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Murphy’s Law

Your MDDC Update for Jan. 10, 2013 from Executive Director Jack Murphy
By Jack Murphy

Maryland newspapers got some good news from the Rules Committee of the Maryland Court of Appeals on Friday.

The committee decided to drop a proposed rule that would have excluded victims’ names from court records. Instead, the names will remain part of the official record, pending approval by the Court of Appeals.

Kalea Clark of the Washington Post legal department represented the Post and MDDC at the meeting and wrote our comments to the committee.

Eric Lieberman, Post vice president and general counsel, had alerted MDDC members to the proposed change last week and solicited examples of how the proposed rule would have adversely affected news gathering.

Dave Rosenthal and the staff of the Sun responded quickly with examples that helped convince the rules committee to change its mind.

Here is Kalea’s report:

“On Friday, January 5, 2013, the Rules Committee of the Maryland Court of Appeals met to consider proposed rules to govern its implementation of the Maryland Electronic Courts system (“MDEC”). Under MDEC, electronic filing will be mandatory (subject to some minor exceptions) and official court records will generally be maintained electronically. Although parties and attorneys of record will have remote access to their case records under MDEC, the Court of Appeals has declined to give the public remote access to court documents (apart from docket information) at this time.

“One of the rules under consideration by the Committee at its recent meeting was Proposed Rule 1-322.1, requiring the redaction or exclusion of certain information from court filings, including Social Security and Taxpayer Identification numbers, minor's names, financial account identifiers, driver's license numbers, name and address of victims or alleged victims of certain crimes, and names, addresses and birth dates of minors.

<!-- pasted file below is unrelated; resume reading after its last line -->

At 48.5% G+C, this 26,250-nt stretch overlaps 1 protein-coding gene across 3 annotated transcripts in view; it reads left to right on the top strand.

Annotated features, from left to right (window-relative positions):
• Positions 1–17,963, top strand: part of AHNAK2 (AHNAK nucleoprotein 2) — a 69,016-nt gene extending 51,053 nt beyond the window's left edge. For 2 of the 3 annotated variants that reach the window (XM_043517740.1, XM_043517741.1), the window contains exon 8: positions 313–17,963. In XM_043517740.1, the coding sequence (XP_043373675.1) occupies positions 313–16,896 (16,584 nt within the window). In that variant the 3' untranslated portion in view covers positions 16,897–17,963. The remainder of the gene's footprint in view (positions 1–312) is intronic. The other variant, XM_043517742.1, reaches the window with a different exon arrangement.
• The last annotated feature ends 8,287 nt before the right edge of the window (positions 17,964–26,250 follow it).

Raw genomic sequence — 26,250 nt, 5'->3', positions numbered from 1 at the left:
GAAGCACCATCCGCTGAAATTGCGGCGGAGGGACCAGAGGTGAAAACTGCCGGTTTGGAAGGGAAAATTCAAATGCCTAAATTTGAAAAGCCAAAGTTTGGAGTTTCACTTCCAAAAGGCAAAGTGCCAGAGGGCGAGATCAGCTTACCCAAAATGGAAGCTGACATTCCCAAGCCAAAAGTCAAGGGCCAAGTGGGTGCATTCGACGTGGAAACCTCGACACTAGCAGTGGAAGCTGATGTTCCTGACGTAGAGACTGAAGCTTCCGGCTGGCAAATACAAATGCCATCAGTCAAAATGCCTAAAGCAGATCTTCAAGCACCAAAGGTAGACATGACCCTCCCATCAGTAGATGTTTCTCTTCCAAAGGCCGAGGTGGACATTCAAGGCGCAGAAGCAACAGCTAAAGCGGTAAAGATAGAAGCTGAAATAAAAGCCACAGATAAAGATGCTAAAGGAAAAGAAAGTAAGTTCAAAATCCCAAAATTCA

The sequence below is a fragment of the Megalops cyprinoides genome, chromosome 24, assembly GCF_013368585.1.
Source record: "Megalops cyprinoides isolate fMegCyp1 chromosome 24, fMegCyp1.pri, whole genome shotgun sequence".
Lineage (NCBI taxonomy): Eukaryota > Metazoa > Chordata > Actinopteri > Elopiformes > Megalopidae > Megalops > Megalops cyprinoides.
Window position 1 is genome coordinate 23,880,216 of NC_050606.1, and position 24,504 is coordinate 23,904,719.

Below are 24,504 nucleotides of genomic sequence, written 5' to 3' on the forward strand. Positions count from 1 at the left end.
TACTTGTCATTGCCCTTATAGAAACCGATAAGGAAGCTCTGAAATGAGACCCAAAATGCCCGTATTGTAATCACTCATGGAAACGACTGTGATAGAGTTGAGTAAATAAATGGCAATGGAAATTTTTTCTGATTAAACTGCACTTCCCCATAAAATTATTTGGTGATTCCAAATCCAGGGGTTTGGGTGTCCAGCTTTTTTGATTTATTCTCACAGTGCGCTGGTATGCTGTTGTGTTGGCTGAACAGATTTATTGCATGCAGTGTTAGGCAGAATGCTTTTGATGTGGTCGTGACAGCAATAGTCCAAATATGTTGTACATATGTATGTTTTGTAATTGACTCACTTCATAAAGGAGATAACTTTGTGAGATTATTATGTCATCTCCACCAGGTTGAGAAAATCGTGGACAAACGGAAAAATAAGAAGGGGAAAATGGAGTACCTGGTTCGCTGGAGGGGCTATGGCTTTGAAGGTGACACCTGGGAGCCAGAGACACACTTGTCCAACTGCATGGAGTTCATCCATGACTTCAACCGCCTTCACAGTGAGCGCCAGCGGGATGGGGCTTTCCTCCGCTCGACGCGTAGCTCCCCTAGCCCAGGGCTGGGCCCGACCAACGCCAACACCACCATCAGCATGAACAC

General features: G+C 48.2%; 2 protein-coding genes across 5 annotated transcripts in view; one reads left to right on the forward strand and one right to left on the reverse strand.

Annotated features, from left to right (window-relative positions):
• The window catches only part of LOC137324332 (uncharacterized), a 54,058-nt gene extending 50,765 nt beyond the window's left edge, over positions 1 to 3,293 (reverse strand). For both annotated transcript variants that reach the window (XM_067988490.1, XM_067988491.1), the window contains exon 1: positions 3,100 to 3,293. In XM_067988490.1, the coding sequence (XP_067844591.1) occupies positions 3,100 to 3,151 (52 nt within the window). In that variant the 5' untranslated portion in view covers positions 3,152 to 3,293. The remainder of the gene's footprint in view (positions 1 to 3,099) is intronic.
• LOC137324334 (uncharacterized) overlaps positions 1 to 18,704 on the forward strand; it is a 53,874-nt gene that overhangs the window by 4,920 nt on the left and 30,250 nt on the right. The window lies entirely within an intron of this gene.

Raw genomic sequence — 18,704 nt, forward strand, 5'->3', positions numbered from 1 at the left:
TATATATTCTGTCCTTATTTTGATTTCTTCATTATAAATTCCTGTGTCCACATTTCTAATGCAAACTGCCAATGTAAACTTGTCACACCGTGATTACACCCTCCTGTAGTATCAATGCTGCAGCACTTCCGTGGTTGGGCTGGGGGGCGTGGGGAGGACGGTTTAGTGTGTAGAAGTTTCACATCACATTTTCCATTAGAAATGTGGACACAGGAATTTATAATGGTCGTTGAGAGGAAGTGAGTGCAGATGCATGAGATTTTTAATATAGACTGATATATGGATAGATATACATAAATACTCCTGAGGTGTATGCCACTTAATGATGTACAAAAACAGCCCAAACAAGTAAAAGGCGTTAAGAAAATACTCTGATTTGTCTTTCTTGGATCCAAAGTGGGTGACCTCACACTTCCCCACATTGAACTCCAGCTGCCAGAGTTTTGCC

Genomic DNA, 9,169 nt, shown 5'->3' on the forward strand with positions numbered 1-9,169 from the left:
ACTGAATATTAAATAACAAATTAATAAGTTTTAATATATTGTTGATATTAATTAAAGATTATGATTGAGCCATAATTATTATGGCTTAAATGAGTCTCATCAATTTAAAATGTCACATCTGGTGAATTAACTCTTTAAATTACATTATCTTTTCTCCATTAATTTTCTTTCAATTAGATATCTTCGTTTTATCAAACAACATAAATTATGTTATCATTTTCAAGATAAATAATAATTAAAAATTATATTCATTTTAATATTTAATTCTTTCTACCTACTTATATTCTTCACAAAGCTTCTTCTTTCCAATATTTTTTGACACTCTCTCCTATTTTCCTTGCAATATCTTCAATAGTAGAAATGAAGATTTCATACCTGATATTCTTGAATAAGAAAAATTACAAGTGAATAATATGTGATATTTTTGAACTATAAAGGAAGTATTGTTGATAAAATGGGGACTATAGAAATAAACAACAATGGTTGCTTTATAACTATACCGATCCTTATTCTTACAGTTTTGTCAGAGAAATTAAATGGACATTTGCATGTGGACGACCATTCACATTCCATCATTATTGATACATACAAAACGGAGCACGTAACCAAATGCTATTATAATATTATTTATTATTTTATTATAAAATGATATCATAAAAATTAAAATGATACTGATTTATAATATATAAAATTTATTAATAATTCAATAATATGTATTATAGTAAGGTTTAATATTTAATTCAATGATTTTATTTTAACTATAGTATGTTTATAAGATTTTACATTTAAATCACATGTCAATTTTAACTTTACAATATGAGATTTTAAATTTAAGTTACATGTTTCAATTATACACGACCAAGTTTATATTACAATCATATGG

“MDDC submitted comments opposing the adoption of the provision requiring the exclusion of victim and alleged victim information. MDDC argued that such a restriction was unnecessary because the current rules contain protections for victim and alleged victim information and given that the public won’t be getting remote access to court documents under MDEC, there are no changed circumstances to warrant the additional restrictions. MDDC also argued that the public interest is furthered by access to this type of information, citing examples of newspaper articles in which such information is used.

“Consistent with MDDC’s comments, the Rules Committee declined to adopt the provision restricting the inclusion of victim and alleged victim information in court filings and took the further step of declining to include the provision restricting the inclusion of minor names. The Committee will now submit Proposed Rule 1-322.1, along with the other MDEC rules approved at its meeting, to the Court of Appeals for its consideration.”
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